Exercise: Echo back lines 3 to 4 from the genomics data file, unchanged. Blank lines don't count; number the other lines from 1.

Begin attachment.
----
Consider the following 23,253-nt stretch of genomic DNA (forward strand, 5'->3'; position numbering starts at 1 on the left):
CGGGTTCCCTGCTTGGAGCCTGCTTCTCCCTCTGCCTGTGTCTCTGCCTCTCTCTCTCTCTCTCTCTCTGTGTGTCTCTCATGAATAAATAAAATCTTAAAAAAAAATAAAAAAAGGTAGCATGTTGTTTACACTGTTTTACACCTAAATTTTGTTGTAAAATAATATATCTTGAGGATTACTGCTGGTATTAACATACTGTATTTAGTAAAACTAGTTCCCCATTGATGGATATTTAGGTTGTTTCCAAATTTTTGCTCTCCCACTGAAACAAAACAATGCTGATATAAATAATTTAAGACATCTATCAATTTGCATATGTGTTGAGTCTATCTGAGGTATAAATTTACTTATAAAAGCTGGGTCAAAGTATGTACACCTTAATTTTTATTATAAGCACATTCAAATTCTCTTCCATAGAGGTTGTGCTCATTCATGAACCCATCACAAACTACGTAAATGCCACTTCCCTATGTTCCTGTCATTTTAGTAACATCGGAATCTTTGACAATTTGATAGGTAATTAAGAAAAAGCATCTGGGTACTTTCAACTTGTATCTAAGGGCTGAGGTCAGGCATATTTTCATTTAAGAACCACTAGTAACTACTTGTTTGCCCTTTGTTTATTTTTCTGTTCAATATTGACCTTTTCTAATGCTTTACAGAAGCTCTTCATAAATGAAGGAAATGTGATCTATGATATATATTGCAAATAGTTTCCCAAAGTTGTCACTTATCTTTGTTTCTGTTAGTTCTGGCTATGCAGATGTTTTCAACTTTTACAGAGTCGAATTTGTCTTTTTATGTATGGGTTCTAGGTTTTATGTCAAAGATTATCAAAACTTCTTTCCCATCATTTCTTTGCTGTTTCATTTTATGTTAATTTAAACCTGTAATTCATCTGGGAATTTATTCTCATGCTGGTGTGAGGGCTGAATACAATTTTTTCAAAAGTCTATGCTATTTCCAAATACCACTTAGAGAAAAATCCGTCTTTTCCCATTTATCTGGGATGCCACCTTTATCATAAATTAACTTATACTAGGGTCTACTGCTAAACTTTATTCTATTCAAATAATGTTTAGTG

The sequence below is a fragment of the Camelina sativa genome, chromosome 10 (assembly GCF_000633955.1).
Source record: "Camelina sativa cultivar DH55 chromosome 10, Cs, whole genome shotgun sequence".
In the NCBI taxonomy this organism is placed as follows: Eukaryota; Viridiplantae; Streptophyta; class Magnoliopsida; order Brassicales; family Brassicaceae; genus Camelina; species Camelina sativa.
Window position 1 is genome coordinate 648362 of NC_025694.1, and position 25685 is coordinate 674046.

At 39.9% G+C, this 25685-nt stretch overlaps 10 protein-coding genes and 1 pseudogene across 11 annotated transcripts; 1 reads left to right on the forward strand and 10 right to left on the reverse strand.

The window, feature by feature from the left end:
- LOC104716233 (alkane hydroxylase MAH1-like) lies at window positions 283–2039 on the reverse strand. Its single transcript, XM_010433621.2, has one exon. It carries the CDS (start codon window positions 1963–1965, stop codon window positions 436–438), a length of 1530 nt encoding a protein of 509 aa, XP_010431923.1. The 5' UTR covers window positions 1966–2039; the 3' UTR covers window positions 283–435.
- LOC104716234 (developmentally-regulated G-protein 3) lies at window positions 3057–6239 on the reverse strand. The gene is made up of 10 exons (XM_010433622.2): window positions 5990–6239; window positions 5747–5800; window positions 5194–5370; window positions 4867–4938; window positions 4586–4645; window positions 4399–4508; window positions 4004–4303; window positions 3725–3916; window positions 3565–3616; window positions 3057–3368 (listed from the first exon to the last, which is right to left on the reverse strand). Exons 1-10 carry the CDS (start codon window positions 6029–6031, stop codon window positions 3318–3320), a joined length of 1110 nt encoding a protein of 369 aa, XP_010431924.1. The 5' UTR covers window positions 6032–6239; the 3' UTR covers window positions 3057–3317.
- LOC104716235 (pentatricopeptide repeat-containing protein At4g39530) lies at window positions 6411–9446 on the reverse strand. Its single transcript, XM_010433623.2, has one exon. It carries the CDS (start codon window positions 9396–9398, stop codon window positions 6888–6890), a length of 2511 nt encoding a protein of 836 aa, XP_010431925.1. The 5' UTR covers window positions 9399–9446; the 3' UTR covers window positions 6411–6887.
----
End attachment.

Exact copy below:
The sequence below is a fragment of the Camelina sativa genome, chromosome 10 (assembly GCF_000633955.1).
Source record: "Camelina sativa cultivar DH55 chromosome 10, Cs, whole genome shotgun sequence".